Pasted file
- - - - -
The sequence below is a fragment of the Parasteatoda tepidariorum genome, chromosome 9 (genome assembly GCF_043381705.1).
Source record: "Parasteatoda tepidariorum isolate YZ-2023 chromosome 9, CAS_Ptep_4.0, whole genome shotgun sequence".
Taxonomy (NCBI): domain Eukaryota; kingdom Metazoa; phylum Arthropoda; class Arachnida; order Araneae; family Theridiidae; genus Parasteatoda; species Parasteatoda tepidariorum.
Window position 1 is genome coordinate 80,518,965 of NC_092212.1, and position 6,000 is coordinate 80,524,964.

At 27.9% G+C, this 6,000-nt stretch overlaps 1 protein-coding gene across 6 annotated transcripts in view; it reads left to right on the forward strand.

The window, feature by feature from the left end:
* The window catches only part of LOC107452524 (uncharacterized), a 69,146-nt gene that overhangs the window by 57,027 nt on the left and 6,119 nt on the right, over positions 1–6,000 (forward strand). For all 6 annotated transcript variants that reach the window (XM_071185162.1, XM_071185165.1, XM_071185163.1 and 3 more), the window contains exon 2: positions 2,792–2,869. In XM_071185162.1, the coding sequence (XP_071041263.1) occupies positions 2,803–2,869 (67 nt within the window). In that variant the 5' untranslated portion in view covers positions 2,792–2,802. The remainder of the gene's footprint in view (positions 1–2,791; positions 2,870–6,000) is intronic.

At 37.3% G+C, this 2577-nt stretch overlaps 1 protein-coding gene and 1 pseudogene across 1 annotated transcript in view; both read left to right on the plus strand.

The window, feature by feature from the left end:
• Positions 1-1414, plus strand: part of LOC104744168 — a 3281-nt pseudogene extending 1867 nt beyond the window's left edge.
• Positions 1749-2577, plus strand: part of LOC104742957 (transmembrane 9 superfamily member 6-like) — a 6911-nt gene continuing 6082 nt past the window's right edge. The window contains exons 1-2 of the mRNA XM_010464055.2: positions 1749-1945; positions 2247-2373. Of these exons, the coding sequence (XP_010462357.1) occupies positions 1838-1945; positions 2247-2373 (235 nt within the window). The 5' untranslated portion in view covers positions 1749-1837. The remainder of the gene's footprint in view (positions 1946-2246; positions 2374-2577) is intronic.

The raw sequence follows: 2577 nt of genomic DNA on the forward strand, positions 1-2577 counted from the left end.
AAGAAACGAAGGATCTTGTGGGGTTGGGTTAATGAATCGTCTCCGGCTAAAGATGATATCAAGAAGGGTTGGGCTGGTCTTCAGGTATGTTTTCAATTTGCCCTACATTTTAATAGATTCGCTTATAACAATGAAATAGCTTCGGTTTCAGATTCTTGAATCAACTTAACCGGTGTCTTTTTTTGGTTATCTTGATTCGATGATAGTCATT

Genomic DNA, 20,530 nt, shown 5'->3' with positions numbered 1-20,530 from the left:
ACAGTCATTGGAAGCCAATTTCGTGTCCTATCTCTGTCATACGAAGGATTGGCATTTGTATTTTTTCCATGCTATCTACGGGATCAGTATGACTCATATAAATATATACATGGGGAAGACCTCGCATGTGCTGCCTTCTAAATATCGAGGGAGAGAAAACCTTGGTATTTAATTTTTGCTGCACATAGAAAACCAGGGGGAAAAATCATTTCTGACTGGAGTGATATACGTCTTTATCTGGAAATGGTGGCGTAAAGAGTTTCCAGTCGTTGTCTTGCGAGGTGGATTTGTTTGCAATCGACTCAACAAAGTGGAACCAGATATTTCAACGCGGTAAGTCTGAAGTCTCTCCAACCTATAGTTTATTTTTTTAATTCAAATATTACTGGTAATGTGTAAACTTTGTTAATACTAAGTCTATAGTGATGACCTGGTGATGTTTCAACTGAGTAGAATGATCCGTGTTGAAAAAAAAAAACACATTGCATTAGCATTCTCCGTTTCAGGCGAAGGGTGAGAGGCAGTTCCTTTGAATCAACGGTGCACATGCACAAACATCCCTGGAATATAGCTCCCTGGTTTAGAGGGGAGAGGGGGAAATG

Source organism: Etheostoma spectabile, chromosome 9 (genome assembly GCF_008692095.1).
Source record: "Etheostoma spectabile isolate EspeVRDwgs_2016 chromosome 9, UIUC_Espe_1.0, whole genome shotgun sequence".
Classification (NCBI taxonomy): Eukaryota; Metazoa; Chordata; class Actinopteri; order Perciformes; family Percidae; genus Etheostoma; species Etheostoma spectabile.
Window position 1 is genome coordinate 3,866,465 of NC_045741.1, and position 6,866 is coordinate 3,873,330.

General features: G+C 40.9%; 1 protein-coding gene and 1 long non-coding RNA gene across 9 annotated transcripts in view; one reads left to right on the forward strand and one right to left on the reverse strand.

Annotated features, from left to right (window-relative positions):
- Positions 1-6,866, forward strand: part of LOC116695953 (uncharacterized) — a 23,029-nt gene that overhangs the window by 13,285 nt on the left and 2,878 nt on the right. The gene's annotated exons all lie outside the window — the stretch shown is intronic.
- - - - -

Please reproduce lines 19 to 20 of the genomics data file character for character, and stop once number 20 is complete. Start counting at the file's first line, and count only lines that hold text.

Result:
Window position 1 is genome coordinate 3,866,465 of NC_045741.1, and position 6,866 is coordinate 3,873,330.

General features: G+C 40.9%; 1 protein-coding gene and 1 long non-coding RNA gene across 9 annotated transcripts in view; one reads left to right on the forward strand and one right to left on the reverse strand.